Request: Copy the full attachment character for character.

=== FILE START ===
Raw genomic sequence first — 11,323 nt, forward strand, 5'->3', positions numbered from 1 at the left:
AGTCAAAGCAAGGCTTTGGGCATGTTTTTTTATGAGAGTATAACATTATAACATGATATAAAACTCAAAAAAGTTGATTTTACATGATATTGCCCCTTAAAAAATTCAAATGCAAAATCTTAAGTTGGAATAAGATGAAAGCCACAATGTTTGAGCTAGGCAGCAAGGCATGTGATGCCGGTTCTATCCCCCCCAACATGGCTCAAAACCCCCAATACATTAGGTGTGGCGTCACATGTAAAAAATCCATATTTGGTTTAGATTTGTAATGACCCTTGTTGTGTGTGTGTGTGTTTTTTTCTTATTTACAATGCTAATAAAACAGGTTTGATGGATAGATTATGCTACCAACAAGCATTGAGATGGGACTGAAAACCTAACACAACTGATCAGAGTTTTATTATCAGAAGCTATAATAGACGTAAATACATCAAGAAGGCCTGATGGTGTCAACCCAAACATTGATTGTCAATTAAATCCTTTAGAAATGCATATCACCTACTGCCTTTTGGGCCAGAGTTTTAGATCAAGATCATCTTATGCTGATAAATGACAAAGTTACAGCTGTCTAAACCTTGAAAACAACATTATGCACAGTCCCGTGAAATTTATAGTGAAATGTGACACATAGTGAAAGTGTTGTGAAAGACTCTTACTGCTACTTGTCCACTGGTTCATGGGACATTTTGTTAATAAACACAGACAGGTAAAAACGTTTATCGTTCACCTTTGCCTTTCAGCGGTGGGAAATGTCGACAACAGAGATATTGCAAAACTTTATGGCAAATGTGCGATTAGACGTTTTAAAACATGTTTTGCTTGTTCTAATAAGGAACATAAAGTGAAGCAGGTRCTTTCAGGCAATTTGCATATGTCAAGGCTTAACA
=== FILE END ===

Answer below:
Raw genomic sequence first — 11,323 nt, forward strand, 5'->3', positions numbered from 1 at the left:
AGTCAAAGCAAGGCTTTGGGCATGTTTTTTTATGAGAGTATAACATTATAACATGATATAAAACTCAAAAAAGTTGATTTTACATGATATTGCCCCTTAAAAAATTCAAATGCAAAATCTTAAGTTGGAATAAGATGAAAGCCACAATGTTTGAGCTAGGCAGCAAGGCATGTGATGCCGGTTCTATCCCCCCCAACATGGCTCAAAACCCCCAATACATTAGGTGTGGCGTCACATGTAAAAAATCCATATTTGGTTTAGATTTGTAATGACCCTTGTTGTGTGTGTGTGTGTTTTTTTCTTATTTACAATGCTAATAAAACAGGTTTGATGGATAGATTATGCTACCAACAAGCATTGAGATGGGACTGAAAACCTAACACAACTGATCAGAGTTTTATTATCAGAAGCTATAATAGACGTAAATACATCAAGAAGGCCTGATGGTGTCAACCCAAACATTGATTGTCAATTAAATCCTTTAGAAATGCATATCACCTACTGCCTTTTGGGCCAGAGTTTTAGATCAAGATCATCTTATGCTGATAAATGACAAAGTTACAGCTGTCTAAACCTTGAAAACAACATTATGCACAGTCCCGTGAAATTTATAGTGAAATGTGACACATAGTGAAAGTGTTGTGAAAGACTCTTACTGCTACTTGTCCACTGGTTCATGGGACATTTTGTTAATAAACACAGACAGGTAAAAACGTTTATCGTTCACCTTTGCCTTTCAGCGGTGGGAAATGTCGACAACAGAGATATTGCAAAACTTTATGGCAAATGTGCGATTAGACGTTTTAAAACATGTTTTGCTTGTTCTAATAAGGAACATAAAGTGAAGCAGGTRCTTTCAGGCAATTTGCATATGTCAAGGCTTAACA